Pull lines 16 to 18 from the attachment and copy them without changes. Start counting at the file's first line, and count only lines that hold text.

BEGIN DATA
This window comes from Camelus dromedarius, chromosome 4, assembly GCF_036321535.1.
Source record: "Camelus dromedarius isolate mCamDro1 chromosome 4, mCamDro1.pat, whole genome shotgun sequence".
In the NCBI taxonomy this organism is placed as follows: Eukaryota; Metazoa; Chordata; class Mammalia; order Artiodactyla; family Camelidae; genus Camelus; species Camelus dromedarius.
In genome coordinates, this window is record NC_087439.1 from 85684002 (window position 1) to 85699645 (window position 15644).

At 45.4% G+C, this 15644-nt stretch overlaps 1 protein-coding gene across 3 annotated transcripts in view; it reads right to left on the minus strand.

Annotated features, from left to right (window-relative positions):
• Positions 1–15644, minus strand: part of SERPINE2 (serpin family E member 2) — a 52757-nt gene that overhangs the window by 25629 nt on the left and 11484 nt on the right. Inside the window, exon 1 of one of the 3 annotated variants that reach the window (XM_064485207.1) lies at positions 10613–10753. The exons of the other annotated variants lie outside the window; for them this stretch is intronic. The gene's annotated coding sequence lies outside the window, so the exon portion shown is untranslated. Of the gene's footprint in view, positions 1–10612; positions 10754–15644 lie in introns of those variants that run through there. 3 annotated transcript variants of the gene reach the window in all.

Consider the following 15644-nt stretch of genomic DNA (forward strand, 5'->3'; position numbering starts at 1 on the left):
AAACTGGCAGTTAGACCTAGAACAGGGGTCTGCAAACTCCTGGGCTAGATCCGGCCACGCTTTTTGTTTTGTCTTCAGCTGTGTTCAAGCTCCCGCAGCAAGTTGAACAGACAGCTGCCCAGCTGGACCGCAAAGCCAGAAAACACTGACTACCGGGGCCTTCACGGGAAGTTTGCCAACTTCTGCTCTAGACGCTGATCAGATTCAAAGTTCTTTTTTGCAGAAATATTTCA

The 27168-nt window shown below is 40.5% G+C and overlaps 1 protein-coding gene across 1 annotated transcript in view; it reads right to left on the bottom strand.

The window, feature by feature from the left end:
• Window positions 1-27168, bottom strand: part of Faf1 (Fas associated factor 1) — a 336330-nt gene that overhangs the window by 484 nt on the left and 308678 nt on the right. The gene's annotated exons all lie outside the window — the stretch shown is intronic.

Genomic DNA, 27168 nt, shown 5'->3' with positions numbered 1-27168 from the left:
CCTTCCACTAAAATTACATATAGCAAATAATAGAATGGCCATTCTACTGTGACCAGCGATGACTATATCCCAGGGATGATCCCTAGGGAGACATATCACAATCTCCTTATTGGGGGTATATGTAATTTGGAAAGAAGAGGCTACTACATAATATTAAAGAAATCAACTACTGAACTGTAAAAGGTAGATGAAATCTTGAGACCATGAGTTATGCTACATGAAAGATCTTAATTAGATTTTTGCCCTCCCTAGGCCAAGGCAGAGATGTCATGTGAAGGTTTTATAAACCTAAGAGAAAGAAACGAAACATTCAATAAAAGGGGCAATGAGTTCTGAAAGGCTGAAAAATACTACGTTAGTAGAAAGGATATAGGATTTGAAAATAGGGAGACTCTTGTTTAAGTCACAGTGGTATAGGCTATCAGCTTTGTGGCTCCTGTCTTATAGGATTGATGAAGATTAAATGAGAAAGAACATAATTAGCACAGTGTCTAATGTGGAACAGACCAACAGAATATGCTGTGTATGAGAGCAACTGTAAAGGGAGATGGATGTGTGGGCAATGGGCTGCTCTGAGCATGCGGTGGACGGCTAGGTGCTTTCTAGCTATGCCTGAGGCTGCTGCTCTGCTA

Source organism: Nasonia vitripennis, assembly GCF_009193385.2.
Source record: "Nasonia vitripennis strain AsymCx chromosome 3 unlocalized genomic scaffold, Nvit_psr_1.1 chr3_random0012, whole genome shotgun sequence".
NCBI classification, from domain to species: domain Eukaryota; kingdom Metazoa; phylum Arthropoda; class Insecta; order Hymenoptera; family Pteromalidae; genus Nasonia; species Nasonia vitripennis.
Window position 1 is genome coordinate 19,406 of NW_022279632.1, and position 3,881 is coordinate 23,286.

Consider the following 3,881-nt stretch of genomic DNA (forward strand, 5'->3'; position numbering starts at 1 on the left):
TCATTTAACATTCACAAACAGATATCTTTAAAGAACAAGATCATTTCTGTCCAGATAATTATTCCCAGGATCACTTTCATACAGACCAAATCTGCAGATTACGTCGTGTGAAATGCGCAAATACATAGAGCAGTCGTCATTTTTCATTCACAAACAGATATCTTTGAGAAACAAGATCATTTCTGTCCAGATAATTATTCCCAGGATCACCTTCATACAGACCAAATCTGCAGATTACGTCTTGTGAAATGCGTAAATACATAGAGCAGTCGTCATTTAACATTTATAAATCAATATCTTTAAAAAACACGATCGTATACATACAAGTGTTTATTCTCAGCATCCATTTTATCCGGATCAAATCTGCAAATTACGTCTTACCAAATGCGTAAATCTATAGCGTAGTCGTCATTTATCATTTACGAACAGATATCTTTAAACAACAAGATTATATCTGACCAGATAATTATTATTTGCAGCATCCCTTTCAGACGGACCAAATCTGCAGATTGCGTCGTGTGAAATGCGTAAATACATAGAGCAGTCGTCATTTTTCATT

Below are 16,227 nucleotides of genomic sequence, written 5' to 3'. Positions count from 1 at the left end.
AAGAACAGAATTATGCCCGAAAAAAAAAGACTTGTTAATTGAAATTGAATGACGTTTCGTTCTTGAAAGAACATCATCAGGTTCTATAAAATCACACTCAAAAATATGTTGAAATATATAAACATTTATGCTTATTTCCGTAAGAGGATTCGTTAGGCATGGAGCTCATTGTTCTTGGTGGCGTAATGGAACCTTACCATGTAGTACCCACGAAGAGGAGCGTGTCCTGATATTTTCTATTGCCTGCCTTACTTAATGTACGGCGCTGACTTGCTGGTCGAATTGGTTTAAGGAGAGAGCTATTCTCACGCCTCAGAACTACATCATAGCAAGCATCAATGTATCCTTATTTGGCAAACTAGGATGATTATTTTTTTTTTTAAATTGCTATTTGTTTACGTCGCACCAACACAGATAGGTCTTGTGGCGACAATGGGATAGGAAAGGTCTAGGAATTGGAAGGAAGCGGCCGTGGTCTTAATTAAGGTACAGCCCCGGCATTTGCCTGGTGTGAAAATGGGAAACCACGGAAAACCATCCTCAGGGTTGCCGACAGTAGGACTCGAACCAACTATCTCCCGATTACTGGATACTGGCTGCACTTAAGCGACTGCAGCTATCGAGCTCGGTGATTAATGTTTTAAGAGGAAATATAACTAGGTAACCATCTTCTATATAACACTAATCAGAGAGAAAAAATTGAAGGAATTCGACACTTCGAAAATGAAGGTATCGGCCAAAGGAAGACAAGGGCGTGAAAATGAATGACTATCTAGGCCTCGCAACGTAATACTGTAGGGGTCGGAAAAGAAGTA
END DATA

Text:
Source record: "Nasonia vitripennis strain AsymCx chromosome 3 unlocalized genomic scaffold, Nvit_psr_1.1 chr3_random0012, whole genome shotgun sequence".
NCBI classification, from domain to species: domain Eukaryota; kingdom Metazoa; phylum Arthropoda; class Insecta; order Hymenoptera; family Pteromalidae; genus Nasonia; species Nasonia vitripennis.
Window position 1 is genome coordinate 19,406 of NW_022279632.1, and position 3,881 is coordinate 23,286.